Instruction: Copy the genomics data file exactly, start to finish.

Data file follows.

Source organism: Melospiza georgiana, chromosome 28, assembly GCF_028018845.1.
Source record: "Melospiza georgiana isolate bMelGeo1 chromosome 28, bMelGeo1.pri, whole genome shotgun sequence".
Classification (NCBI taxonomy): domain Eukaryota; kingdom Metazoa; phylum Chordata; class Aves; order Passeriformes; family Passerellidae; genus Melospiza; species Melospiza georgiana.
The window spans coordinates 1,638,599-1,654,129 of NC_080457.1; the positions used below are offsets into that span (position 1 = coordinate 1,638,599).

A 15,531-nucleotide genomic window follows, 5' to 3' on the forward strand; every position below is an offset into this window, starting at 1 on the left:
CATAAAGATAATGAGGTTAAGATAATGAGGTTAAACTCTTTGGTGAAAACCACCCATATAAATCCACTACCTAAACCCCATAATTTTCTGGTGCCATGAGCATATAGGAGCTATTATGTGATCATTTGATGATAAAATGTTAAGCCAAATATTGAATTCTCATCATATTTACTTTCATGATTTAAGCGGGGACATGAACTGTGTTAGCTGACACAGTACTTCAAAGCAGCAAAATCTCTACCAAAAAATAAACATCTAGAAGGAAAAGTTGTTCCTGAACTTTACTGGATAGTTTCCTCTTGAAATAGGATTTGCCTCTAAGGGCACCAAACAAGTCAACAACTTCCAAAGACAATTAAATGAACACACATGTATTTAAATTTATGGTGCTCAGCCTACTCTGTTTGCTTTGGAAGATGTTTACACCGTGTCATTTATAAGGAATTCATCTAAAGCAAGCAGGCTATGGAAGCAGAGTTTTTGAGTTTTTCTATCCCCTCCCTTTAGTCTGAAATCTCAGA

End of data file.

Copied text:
Source organism: Melospiza georgiana, chromosome 28, assembly GCF_028018845.1.
Source record: "Melospiza georgiana isolate bMelGeo1 chromosome 28, bMelGeo1.pri, whole genome shotgun sequence".
Classification (NCBI taxonomy): domain Eukaryota; kingdom Metazoa; phylum Chordata; class Aves; order Passeriformes; family Passerellidae; genus Melospiza; species Melospiza georgiana.
The window spans coordinates 1,638,599-1,654,129 of NC_080457.1; the positions used below are offsets into that span (position 1 = coordinate 1,638,599).

A 15,531-nucleotide genomic window follows, 5' to 3' on the forward strand; every position below is an offset into this window, starting at 1 on the left:
CATAAAGATAATGAGGTTAAGATAATGAGGTTAAACTCTTTGGTGAAAACCACCCATATAAATCCACTACCTAAACCCCATAATTTTCTGGTGCCATGAGCATATAGGAGCTATTATGTGATCATTTGATGATAAAATGTTAAGCCAAATATTGAATTCTCATCATATTTACTTTCATGATTTAAGCGGGGACATGAACTGTGTTAGCTGACACAGTACTTCAAAGCAGCAAAATCTCTACCAAAAAATAAACATCTAGAAGGAAAAGTTGTTCCTGAACTTTACTGGATAGTTTCCTCTTGAAATAGGATTTGCCTCTAAGGGCACCAAACAAGTCAACAACTTCCAAAGACAATTAAATGAACACACATGTATTTAAATTTATGGTGCTCAGCCTACTCTGTTTGCTTTGGAAGATGTTTACACCGTGTCATTTATAAGGAATTCATCTAAAGCAAGCAGGCTATGGAAGCAGAGTTTTTGAGTTTTTCTATCCCCTCCCTTTAGTCTGAAATCTCAGA